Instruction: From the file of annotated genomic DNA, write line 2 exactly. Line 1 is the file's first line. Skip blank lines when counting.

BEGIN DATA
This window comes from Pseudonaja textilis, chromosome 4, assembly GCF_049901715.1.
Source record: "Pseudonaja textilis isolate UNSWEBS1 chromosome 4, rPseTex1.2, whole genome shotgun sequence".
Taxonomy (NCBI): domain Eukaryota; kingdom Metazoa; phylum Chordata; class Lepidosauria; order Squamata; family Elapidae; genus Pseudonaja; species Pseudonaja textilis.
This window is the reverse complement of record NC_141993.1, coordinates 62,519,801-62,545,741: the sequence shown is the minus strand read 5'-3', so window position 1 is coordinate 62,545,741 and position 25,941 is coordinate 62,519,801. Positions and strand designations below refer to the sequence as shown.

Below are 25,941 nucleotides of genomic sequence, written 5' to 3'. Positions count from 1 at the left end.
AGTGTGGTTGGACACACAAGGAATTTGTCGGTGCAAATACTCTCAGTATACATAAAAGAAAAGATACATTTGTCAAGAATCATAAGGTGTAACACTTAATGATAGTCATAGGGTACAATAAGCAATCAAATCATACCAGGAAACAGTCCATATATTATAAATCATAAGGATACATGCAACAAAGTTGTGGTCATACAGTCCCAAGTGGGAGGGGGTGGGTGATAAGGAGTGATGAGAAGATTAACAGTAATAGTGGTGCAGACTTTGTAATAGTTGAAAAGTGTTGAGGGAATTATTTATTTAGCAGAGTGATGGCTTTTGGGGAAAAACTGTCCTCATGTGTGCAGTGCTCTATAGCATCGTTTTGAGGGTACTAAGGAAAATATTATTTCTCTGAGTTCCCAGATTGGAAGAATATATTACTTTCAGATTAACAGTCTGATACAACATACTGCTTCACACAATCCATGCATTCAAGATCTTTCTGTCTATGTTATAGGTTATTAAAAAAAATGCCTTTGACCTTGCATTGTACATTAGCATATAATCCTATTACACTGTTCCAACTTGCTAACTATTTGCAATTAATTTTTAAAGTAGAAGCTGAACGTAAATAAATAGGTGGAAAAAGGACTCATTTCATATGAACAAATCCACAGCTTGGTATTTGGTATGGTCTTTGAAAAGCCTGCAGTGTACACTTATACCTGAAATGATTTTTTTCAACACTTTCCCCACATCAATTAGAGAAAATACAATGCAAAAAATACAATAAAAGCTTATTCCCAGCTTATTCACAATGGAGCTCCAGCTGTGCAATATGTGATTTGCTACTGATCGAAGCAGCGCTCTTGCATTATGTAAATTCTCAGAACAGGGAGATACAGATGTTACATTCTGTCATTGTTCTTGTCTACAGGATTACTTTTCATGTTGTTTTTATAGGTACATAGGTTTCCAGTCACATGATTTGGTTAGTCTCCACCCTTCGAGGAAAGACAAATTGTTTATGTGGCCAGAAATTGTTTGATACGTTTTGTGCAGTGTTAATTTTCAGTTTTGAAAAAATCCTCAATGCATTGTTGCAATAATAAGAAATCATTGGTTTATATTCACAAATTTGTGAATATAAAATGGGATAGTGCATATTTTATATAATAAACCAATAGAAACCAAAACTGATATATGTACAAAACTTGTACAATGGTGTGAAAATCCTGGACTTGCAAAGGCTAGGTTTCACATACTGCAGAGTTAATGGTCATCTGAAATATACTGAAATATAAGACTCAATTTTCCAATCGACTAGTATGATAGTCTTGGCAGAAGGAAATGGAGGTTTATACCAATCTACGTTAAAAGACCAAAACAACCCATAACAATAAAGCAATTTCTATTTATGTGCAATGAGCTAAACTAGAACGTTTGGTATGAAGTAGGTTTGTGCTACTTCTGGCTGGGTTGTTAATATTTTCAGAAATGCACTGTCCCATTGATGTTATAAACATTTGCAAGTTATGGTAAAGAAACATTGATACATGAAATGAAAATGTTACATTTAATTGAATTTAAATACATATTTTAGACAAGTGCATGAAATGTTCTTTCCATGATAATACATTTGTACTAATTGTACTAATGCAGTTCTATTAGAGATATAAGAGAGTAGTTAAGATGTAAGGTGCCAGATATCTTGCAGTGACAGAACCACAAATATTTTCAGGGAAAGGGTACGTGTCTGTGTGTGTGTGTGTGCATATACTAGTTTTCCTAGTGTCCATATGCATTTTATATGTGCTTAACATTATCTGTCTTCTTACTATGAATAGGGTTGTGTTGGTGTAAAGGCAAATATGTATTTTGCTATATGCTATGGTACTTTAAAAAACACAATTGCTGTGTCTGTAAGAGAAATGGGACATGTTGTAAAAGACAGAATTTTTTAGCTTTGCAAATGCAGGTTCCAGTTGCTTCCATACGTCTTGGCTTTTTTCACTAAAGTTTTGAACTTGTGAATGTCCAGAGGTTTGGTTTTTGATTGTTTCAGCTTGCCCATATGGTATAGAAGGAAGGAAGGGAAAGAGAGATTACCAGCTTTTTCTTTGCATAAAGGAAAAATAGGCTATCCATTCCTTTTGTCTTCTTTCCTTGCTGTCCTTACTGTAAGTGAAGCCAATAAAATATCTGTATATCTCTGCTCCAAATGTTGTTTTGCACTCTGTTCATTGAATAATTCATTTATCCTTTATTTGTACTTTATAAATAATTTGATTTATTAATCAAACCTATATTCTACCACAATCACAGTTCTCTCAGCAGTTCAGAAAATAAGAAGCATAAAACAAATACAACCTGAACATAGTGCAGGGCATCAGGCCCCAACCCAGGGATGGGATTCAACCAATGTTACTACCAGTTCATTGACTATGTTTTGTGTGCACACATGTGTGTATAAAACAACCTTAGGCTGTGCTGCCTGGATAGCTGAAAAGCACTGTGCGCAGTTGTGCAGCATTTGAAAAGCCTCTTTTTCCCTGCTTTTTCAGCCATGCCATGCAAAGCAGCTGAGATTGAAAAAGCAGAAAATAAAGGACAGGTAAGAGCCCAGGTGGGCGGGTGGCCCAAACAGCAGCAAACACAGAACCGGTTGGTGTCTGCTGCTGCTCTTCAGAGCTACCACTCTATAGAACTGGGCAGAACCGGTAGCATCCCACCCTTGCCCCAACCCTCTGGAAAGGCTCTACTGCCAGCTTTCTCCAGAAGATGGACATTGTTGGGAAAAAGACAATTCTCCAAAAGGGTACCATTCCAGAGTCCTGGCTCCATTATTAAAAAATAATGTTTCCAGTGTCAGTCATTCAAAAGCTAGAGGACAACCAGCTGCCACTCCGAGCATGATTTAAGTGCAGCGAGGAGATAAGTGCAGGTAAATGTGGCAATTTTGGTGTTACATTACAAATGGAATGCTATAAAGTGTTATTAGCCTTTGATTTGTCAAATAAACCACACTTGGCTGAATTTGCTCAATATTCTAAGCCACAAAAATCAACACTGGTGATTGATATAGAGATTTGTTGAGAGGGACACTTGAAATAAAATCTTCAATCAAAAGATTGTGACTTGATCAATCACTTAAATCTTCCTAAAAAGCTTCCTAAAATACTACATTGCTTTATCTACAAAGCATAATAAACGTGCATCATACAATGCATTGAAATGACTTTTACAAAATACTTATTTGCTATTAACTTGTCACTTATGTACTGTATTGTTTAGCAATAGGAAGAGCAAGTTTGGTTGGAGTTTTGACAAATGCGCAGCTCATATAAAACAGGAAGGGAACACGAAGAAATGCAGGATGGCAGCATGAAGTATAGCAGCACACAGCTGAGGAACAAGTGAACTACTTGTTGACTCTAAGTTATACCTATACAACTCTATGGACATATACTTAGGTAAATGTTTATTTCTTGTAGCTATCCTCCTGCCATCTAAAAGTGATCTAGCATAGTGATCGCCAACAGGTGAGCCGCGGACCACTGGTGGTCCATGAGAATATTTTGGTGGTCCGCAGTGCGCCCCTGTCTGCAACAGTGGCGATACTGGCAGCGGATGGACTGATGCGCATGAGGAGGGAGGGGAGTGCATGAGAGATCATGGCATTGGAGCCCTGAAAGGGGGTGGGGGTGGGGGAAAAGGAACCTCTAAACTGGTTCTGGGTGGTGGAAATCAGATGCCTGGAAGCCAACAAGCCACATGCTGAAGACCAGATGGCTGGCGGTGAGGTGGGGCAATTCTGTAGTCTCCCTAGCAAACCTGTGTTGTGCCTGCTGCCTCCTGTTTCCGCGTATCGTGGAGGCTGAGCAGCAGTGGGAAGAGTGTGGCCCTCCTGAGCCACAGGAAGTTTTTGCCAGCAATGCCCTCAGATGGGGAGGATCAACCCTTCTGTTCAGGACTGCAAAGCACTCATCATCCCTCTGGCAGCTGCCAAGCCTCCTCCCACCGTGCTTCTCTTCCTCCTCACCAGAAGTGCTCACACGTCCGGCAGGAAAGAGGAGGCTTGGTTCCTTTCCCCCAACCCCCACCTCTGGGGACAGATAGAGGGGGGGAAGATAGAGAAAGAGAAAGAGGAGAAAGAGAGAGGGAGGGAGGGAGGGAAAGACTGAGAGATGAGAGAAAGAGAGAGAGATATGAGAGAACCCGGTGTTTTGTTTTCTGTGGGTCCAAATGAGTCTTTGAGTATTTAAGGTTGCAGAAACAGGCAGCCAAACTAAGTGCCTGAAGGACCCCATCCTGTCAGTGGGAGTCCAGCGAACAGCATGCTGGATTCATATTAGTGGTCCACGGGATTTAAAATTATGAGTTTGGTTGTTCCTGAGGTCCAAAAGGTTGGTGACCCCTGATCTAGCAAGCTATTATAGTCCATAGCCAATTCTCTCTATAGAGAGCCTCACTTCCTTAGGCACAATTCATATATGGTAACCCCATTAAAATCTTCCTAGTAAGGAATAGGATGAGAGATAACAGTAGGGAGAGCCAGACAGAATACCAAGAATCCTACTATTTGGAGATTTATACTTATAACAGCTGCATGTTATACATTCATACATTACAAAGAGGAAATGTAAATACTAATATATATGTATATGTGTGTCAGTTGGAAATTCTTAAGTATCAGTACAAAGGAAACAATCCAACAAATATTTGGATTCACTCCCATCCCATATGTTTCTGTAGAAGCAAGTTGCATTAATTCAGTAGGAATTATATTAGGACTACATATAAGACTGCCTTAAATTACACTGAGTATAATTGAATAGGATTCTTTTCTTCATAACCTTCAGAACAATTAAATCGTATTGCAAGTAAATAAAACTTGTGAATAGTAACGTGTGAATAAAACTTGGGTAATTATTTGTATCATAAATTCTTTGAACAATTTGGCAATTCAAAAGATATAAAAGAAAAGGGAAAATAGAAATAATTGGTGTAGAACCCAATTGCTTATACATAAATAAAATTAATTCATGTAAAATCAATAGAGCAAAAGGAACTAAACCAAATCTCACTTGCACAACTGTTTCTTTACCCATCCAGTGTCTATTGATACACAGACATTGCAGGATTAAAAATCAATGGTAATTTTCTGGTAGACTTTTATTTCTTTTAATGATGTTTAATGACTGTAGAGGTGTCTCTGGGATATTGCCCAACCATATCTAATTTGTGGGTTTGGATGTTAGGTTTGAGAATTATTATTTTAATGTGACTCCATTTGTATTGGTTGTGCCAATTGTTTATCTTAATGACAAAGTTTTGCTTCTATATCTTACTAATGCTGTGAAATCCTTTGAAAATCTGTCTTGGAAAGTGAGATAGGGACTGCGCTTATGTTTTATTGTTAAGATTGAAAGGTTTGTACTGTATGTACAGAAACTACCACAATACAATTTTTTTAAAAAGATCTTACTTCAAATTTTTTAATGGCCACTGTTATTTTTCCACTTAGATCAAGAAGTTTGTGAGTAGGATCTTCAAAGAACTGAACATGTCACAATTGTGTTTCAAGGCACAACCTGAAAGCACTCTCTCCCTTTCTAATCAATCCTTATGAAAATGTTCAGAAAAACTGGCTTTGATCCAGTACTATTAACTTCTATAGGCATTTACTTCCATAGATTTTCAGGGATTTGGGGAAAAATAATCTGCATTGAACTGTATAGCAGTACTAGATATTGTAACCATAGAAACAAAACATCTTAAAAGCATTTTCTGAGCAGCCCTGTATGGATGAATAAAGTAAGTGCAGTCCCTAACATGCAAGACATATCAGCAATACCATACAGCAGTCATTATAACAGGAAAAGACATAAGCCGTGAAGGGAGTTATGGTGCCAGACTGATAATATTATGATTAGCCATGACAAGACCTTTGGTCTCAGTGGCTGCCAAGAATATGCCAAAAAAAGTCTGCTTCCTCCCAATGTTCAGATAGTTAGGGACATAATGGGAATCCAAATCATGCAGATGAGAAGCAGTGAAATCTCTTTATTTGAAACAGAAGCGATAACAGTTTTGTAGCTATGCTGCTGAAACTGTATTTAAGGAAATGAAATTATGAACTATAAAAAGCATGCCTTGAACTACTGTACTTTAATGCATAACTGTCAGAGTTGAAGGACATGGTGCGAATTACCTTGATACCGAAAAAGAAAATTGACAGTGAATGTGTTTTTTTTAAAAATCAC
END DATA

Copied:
Source record: "Pseudonaja textilis isolate UNSWEBS1 chromosome 4, rPseTex1.2, whole genome shotgun sequence".